Alumna Anna Sanford now teaches in the public school system in Hamlet, North Carolina. Having earned three degrees from UNC Pembroke, Anna has strong ties to the University, and the University has helped shape her career path. She earned a B.S. degree in Physical Education (1991), a B.S. degree in Environmental Science (2014), and a M.A.T. in Science Education (grades 9-12) (2017) before entering the public school system. Anna describes her educational journey in the text below.
I am a native of Richmond County, North Carolina. I come from a family of educators with my mother, sister, husband, mother-in-law, and sister-in-law all teaching in public schools in North and South Carolina. I have cousins who are retired professors of education at Middle Tennessee State University. You could say that education runs in the family! I attended Richmond County Schools until the 11th grade when I had the opportunity to attend a school in Leesburg, Virginia (Westmoreland Davis Equestrian Institute), that was a training ground for Olympic equestrians. Before leaving for Virginia, I had to complete high school. The only option was to take the GED, so I guess you could say I was a high school drop-out. I remember my mother telling me that the only way she would let me pursue my equestrian dream was to promise I would return and get a college degree. I did just that three times over! Between my husband (James), myself, and my son (Ethan Sanford) we have six degrees all together, each one from UNCP. My son is currently at Cornell University, pursuing a Ph.D. in Biochemistry, Molecular, and Cell Biology (BMCB).
I loved every minute of UNCP classes and learned so much from such wonderful professors who know their students by name and are willing to help whenever needed. I was fortunate to work with Dr. Lee Phillips on a Carolina Bay project, and Dr. Patricia Sellers on a limnology project in my own backyard. These research projects were invaluable to me in so many ways. The research process that I learned from Drs. Phillips and Sellers served me well when I was ready to embark on graduate level research. I served as a field lab technician for the Biology Department for two years, which was another experience that taught me so much about field lab techniques. I was able to go out with Dr. Jernigan’s ornithology classes and Dr. Roe’s field lab classes and assist with bird identification, set-up of equipment, maintenance of equipment, and assistant for all field trips. It never seemed like a job because I enjoyed myself so much!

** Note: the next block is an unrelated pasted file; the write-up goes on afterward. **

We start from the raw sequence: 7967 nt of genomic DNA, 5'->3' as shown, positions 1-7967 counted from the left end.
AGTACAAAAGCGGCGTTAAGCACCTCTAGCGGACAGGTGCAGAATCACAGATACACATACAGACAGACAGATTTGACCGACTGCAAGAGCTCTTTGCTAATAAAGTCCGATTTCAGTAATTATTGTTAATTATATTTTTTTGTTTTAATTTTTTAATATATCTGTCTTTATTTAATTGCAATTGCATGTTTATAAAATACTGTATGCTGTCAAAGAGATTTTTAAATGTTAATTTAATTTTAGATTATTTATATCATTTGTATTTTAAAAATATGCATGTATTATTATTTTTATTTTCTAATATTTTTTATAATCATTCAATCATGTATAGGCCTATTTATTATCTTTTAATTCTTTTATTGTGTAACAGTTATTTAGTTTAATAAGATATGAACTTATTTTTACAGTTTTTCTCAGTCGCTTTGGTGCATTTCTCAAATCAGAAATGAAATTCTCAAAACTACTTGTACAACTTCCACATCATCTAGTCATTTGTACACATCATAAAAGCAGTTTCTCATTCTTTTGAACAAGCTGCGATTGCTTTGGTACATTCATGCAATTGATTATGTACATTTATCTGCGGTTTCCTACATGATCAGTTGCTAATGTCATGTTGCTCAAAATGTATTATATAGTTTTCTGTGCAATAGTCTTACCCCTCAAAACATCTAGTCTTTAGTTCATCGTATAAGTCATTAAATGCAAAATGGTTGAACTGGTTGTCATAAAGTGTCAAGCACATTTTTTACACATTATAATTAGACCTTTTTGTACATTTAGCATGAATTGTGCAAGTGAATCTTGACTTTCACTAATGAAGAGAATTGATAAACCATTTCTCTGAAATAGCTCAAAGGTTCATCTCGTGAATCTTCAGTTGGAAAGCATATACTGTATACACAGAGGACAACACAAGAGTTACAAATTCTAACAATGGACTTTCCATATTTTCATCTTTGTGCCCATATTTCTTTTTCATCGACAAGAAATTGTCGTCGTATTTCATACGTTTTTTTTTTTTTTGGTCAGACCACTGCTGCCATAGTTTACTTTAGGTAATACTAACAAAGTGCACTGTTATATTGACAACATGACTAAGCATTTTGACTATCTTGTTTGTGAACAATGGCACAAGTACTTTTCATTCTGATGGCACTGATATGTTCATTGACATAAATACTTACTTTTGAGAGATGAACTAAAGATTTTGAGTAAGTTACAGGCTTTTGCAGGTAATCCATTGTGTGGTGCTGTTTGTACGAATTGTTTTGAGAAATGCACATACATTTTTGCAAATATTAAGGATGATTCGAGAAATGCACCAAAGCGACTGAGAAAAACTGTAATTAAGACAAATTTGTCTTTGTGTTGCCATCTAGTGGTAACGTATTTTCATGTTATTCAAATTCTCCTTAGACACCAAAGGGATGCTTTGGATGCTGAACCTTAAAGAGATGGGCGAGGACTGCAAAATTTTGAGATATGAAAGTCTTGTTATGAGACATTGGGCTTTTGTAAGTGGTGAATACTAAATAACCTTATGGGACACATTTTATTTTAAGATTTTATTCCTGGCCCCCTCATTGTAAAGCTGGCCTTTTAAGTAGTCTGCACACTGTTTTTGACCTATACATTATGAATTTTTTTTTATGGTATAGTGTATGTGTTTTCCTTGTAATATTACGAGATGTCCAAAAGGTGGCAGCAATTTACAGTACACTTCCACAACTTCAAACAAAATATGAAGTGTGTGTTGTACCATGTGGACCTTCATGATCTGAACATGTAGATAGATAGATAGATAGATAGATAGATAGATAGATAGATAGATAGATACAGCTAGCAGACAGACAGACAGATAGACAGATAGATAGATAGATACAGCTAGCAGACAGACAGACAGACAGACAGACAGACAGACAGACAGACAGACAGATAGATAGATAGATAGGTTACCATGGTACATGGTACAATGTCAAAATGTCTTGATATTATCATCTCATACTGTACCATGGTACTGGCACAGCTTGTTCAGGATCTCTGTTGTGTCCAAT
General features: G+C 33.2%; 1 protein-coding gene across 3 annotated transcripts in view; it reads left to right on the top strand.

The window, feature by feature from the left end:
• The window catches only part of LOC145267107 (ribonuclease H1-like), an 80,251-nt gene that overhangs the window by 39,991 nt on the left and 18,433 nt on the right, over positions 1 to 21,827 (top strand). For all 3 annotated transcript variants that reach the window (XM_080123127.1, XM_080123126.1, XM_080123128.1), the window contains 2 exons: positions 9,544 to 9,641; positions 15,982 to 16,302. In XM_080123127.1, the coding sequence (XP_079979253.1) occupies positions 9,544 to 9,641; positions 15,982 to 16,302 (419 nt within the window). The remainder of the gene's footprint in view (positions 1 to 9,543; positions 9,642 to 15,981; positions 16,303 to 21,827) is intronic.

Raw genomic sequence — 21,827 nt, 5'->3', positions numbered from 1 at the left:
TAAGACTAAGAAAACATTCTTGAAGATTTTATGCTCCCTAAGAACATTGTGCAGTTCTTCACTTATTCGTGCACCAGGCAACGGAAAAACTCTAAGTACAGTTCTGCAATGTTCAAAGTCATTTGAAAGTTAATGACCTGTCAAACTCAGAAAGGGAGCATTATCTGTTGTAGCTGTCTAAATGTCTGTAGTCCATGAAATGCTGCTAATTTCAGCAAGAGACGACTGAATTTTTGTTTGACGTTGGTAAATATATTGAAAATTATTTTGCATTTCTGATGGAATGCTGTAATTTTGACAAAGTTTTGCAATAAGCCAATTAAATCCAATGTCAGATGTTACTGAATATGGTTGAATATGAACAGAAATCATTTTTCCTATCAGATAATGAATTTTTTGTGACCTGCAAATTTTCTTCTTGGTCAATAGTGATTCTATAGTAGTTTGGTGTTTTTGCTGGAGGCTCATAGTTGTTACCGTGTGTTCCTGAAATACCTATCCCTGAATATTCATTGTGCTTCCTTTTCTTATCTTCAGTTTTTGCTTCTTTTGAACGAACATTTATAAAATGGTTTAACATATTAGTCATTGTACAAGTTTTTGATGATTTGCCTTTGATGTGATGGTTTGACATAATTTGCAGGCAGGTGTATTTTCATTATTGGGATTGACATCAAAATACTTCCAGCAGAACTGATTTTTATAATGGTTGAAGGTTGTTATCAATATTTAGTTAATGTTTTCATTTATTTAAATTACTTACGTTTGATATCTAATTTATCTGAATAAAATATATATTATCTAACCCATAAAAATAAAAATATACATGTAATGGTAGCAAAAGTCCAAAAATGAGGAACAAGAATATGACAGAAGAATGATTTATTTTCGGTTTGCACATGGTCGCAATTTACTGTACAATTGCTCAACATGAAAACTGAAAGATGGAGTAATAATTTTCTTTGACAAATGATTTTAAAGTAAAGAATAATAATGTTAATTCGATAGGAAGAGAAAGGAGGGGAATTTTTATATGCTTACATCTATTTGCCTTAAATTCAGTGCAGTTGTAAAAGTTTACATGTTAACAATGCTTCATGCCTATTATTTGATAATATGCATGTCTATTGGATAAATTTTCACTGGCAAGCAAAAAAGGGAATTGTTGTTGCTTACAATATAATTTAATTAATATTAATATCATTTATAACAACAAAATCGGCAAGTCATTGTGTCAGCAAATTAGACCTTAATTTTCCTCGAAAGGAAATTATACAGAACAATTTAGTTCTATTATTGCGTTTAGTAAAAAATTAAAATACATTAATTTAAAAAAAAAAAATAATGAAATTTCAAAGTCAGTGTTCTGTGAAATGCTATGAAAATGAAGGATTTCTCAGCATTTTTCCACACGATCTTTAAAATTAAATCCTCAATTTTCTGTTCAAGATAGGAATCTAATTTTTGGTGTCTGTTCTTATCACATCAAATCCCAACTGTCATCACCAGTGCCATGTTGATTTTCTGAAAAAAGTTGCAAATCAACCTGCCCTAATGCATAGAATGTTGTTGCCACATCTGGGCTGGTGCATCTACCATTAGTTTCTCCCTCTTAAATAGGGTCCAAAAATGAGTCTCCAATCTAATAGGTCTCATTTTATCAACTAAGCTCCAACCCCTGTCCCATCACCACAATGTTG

At the present time, I am a ninth-grade earth and environmental science teacher at Richmond County Ninth Grade Academy in Hamlet, NC. I am finishing up year two, so I am still quite the rookie. My final course for my Master’s degree was a project that aimed to change environmental behaviors of high school students by teaching in an outdoor setting and exposing them to nature. As it turned out, the students loved going outside and exploring the natural environment around the school almost as much as I did. This project allowed me to use some of the techniques I learned from Drs. Jernigan and Roe. I found that the students were very engaged when we were outside, and it carried over into the classroom.
I plan on staying in education for the long haul, but I would enjoy working with older students. At UNCP you can earn a Master’s degree and earn 18 additional hours in a concentration of your choice so you can be qualified to teach at community colleges or even UNCP. Through its rigorous graduate courses that stand up to any university around, UNCP has prepared me to teach any level that may come along!
Web manager's note: Anna Sanford's poster, "Nature Deficit Disorder: Changing Environmental Behaviors of High School Students Through an Ecology Unit Taught in an Outdoor Setting," won second place at the UNCP Annual Graduate Research Symposium, which was held on 14 April 2017.